The good news is that you don't have to burn-out your arms that way. The secret, according to Obe trainer Amanda Kloots? Do arm workouts on your knees. "I find that if you are on your knees doing arms, it's harder because you don't have your legs to help you, so you really isolate the muscle and you have to really just focus on using your arms," she says. "When you have your legs and your feet planted on your floor and your knees bent, you have the support of your lower body, and you can use your lower body to help you move your arms up and down. But when you go down on those knees, you don't have that—so you really put all that weight into your arms."
Essentially, when you take your arm workout to the floor, you're making it more efficient by isolating the muscles since the rest of your body can't help you out. Kloots likes to use this method to target deltoids, triceps, and lats—sometimes all at once. "I was a dancer my whole life, so I've always been trained to use your back muscles to lift your arms, and that's killing two birds with one stone because then you're toning your back at the same time you're lifting your arms," she says. "I'm really a proponent of using your back to lift your arms."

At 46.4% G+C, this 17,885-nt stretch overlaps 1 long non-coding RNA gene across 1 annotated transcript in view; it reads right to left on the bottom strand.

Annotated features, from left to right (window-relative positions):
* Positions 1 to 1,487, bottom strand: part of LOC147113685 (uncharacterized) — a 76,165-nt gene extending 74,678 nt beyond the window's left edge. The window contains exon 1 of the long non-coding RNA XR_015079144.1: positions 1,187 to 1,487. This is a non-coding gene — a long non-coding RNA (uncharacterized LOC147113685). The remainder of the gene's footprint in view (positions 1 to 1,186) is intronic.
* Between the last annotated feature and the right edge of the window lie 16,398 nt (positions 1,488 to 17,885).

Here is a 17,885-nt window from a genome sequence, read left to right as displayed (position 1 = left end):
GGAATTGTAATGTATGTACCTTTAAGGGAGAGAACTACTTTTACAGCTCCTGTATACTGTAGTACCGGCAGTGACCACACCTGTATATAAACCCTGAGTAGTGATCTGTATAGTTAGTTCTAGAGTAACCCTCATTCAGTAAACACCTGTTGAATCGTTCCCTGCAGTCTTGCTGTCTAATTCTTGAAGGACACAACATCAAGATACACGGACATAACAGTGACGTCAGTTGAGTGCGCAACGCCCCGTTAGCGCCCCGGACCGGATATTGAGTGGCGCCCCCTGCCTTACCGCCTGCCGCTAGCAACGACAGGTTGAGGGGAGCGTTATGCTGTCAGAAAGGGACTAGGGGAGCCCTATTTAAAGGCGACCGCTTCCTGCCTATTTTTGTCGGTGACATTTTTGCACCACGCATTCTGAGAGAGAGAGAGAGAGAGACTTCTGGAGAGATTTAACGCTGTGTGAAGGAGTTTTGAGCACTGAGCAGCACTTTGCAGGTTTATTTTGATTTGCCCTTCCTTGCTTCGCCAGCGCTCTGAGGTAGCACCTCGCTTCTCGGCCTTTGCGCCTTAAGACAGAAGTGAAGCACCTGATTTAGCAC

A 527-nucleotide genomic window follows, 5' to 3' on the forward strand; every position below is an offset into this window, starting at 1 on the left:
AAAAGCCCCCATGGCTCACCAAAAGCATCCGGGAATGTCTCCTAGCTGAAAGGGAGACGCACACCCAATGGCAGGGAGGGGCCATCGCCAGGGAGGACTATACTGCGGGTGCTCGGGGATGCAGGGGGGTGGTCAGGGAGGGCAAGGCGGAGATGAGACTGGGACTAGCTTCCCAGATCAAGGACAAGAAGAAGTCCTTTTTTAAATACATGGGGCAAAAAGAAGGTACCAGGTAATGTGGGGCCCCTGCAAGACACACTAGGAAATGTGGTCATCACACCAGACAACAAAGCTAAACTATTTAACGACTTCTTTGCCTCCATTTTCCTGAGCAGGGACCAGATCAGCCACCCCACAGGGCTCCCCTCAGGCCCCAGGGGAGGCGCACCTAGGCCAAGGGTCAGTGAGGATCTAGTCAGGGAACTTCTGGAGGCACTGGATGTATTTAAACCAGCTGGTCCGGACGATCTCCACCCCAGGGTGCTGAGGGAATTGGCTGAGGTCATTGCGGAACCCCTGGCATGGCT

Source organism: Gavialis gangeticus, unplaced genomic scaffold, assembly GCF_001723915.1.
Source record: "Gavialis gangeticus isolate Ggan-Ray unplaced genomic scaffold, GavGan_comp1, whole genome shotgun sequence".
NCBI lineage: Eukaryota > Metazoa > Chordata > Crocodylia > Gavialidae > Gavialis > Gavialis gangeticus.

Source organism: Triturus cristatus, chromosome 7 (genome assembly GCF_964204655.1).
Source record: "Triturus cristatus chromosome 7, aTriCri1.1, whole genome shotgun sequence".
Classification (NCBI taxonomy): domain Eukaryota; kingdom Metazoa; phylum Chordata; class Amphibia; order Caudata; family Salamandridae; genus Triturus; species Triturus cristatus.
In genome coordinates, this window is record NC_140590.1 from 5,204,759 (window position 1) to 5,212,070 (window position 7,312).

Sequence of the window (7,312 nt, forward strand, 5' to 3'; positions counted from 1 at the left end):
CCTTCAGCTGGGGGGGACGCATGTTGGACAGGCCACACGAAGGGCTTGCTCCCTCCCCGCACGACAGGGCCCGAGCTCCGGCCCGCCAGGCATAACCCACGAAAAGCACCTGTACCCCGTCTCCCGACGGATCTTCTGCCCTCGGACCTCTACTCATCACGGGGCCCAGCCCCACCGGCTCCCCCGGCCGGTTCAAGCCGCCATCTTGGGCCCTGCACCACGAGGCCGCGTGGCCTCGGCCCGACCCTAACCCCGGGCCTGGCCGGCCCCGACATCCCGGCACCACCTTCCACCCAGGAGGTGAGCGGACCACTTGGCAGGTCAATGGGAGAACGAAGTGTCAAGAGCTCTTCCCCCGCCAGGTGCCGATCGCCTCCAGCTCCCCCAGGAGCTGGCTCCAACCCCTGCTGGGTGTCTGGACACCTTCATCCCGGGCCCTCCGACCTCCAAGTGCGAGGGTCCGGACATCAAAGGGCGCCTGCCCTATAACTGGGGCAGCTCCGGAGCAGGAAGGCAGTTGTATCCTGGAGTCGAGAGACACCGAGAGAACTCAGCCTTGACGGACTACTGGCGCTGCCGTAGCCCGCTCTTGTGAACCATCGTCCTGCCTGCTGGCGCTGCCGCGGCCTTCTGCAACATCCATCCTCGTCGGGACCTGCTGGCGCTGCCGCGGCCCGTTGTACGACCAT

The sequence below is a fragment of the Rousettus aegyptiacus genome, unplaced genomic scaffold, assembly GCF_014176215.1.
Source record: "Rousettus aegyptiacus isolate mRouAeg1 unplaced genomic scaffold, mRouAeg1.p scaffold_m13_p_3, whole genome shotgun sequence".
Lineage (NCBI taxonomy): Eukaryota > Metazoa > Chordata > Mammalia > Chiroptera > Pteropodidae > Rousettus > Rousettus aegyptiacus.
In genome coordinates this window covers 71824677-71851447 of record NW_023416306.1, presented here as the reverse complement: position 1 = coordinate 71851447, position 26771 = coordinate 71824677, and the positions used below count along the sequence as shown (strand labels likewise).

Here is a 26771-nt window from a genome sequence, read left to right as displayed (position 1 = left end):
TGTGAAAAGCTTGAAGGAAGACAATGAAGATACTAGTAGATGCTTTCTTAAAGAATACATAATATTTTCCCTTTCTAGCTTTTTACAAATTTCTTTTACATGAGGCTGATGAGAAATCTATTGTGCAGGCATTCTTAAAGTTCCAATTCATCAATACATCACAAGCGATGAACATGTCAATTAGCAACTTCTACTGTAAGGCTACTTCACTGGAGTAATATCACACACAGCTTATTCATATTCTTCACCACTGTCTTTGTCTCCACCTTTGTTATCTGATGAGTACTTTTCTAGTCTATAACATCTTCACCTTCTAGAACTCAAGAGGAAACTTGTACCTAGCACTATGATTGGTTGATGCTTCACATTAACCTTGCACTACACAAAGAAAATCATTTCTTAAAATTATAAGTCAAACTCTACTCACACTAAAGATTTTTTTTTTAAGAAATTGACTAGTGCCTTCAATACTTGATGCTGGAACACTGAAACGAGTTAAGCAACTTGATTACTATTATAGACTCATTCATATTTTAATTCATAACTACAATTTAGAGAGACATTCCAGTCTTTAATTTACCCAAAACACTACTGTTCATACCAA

One thing to keep in mind no matter which arm exercise you're doing from half-height: Be sure to take it very, very slowly. "I feel like a lot of times, people tend to just rush through something... and you're not really thinking about how you can work the muscle in the most efficient way," says Kloots. "So if you do them nice and slow and really think of keeping your elbows up, really lengthening or using your back and really working form underneath to use your arms, I just find it a better way to work your arms."
Here are a few of Kloots' favorite moves worth dropping it low for:
Tricep extensions (with an optional pulse): Keep your elbows pinched by your sides in "chicken wing position," and extend them in and out, holding your elbows high. To make it more challenging, add a few teeny, tiny pulses at the end of your extension, then pull your arms back in and do it again.
Deltoid raises: Working your deltoids requires keeping your shoulders down, and bringing your arms out straight or to the side. "When you do those over and over again, just burning out that muscle and muscle endurance, it starts to really get painful, but in a good way," says Kloots.
No weights? No problem. Try these 11 arm exercises that don't require any weights at all. And for more of Kloots' genius fitness trips (seriously, she's a pro) check out this 10-minute toning workout she swears by.
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